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The Exploratorium crew got the opportunity to enjoy a bird's eye view of the Black Rock desert. Join us as we investigate the challenges of navigating density altitude in this extreme climate. Burning Man is a literal hotbed of explosions and fire. Join Exploratorium Senior Scientist Paul Doherty as he looks at the properties that make up fire through the lens of the Burning Man event. Some moments are so perfectly arresting that they can change the course of our lives. Here, widely influential psychologist Mihaly Csikszentmihalyi meditates on those inciting moments of inspiration, and how we might find them anywhere.
We went and talked with the folks who ran the Microzoo camp at Burning Man 2010, and learned about critters in extreme environments. Exploratorium Senior Scientist Paul Doherty explains a double rainbow sighting at Burning Man 2010! For John Edmark, geometry is a foundation for creating beauty. Here he explains his interest in unexpected natural phenemona, and how visitors to his kaleidoscopic piece, The Geometron, can turn simple shapes into surprisingly intricate patterns of reflection. Master weaver Stacy Speyer explains how her relationship to math morphed from casual curiosity into an intensive study of the multifaceted shapes known as polyhedra. After re-creating these fundamental geometric forms in different materials, she developed her own variations and juxtapositions. Tauba Auerbach talks about randomness, the unity of art and science, and the way her Geometry Playground piece uses the beauty of geometry to draw visitors into a zone of comfort with math and their own artistic capabilities. In this short interview with Dan Goods, designer, artist, and visual strategist at NASA's Jet Propulsion Laboratory, Goods discusses his art piece, "Jupiter Fog Pool." The piece, inspired by the Juno mission to Jupiter, was part of "Cosmological Constructs," our After Dark event of September 2010. Hayes Valley Farm is a community-run farm on a former freeway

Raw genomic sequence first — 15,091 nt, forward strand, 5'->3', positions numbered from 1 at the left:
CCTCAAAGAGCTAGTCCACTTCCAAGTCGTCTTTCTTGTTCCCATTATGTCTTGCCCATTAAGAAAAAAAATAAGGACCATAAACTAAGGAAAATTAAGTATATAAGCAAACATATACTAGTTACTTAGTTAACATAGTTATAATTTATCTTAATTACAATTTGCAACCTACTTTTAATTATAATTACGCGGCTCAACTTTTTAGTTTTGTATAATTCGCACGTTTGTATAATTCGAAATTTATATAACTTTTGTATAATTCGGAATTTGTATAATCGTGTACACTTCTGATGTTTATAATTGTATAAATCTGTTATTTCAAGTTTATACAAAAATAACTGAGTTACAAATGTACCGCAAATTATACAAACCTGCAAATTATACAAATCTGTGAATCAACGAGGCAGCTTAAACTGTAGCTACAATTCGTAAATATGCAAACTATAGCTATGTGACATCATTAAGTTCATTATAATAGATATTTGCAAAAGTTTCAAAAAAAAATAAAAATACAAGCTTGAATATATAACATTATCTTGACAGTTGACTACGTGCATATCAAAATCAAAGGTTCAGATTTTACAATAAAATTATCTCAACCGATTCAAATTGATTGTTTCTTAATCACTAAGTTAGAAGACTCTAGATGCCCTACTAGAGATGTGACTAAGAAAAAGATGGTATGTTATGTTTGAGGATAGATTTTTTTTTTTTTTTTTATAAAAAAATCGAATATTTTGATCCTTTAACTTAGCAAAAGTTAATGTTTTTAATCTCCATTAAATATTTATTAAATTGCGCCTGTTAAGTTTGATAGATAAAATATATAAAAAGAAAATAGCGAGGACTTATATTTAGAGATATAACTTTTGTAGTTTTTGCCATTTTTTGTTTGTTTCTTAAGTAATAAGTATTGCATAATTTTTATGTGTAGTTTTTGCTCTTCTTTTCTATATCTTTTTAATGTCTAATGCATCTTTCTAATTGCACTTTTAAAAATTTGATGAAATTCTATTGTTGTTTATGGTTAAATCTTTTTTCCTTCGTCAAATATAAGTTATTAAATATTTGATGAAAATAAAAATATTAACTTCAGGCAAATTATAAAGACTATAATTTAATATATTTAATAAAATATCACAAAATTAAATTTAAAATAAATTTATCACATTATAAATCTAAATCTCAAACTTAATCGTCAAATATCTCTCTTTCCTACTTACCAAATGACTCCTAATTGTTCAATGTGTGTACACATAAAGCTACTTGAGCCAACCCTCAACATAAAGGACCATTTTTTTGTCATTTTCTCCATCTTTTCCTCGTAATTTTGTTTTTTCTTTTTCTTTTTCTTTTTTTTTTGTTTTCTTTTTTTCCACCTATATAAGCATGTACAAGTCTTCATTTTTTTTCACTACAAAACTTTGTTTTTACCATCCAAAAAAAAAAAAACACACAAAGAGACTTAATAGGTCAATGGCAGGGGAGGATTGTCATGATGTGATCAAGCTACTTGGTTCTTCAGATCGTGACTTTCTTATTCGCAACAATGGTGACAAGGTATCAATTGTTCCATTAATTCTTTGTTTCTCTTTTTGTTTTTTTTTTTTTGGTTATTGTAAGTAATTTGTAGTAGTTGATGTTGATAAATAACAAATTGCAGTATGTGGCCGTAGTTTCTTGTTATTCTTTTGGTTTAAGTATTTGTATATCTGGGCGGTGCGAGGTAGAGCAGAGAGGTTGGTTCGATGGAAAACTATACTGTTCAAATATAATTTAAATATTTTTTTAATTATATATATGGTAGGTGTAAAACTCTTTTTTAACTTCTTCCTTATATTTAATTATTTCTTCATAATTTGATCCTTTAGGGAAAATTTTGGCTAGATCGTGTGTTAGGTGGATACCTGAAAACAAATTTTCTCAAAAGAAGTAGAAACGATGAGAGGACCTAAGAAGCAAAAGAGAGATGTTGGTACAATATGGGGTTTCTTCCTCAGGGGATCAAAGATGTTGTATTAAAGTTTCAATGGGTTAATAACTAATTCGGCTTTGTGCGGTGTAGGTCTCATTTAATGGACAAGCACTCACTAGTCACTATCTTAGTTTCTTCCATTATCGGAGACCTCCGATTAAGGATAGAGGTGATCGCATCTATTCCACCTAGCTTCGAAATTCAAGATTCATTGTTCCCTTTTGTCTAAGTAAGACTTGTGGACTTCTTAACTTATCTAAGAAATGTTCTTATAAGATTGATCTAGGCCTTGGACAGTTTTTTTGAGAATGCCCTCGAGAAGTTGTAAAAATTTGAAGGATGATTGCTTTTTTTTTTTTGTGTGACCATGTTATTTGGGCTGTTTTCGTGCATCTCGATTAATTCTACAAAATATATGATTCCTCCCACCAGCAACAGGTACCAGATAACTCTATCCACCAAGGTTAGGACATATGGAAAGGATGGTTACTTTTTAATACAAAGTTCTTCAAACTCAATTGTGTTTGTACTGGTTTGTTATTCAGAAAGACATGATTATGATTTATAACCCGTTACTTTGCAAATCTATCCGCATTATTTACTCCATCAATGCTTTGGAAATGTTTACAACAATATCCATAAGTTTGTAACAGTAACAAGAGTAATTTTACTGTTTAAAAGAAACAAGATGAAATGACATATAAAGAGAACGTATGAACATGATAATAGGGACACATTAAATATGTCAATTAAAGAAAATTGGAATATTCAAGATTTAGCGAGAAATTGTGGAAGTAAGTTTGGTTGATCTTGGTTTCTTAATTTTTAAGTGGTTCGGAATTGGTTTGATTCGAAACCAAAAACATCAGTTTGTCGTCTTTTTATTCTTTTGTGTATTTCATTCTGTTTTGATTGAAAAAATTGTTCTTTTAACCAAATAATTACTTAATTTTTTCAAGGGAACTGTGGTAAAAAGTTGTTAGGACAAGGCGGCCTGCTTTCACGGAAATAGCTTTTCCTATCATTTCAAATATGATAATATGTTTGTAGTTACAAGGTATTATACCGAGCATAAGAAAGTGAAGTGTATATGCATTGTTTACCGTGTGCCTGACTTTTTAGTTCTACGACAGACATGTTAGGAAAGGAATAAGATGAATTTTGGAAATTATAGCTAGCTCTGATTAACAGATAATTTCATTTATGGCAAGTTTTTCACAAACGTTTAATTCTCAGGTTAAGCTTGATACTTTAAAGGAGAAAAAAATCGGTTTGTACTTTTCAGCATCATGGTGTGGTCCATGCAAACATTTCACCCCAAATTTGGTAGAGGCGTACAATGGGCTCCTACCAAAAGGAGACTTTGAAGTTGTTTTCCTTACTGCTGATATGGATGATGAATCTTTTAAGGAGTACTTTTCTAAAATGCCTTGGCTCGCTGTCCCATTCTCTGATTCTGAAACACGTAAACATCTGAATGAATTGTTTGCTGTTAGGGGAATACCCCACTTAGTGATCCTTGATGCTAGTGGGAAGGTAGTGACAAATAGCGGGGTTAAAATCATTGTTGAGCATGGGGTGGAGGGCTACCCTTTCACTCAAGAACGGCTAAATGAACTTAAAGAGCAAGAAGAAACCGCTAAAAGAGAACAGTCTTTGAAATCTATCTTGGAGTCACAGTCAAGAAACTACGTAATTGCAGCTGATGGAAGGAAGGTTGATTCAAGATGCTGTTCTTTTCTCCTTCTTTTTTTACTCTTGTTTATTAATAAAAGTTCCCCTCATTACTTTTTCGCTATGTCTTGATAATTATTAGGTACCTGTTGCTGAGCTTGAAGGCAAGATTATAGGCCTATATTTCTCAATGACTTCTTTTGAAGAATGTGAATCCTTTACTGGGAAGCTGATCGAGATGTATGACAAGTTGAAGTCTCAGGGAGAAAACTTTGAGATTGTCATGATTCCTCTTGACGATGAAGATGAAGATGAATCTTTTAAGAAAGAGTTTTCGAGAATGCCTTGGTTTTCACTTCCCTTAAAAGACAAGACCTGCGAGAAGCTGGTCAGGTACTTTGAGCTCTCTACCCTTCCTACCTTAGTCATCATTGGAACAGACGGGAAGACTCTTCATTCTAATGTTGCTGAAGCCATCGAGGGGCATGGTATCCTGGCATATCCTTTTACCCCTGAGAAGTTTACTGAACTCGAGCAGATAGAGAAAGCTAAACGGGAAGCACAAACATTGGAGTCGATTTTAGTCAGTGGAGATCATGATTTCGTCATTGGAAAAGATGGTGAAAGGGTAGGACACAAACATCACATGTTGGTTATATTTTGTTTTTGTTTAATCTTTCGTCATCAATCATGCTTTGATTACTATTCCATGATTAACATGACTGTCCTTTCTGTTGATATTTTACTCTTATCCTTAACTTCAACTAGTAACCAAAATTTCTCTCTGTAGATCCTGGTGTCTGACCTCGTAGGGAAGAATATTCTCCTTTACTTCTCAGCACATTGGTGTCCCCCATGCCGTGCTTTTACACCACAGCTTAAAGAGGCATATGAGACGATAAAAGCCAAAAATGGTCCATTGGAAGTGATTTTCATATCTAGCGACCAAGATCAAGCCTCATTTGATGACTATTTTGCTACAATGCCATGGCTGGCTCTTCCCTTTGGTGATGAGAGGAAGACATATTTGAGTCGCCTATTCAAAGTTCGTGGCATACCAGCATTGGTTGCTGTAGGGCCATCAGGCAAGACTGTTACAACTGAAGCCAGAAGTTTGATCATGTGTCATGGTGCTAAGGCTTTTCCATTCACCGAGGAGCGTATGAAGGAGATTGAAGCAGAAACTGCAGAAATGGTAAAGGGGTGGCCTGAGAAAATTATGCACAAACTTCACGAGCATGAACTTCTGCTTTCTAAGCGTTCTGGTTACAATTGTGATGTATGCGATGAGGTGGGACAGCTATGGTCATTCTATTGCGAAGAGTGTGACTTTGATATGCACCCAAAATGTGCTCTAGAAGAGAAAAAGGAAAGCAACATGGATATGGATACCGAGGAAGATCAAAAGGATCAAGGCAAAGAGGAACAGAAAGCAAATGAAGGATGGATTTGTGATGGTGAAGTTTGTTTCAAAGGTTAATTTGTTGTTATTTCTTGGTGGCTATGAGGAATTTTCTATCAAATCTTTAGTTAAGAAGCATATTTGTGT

in the middle of San Francisco. The land was slated for condo
development but the plan was put off when the economy slumped.
Out of the ashes of that dream arose a utopia of a different sort; a
suspended reality where fruit trees are grown on what was once a
freeway on-ramp choked with cars. Now there are flowers growing
out of the double yellow lines, and constant opportunities for
children and adults to learn how to grow food and to get dirty doing
it. Although the farm has only an "interim use" permit, meaning
that it can't last forever, farmers Zoey Kroll and Jay Rosenberg
know that the enduring harvest of this project--the truth that even
the most outlandish-sounding things are possible if we make them
so--will far outlive the farm itself.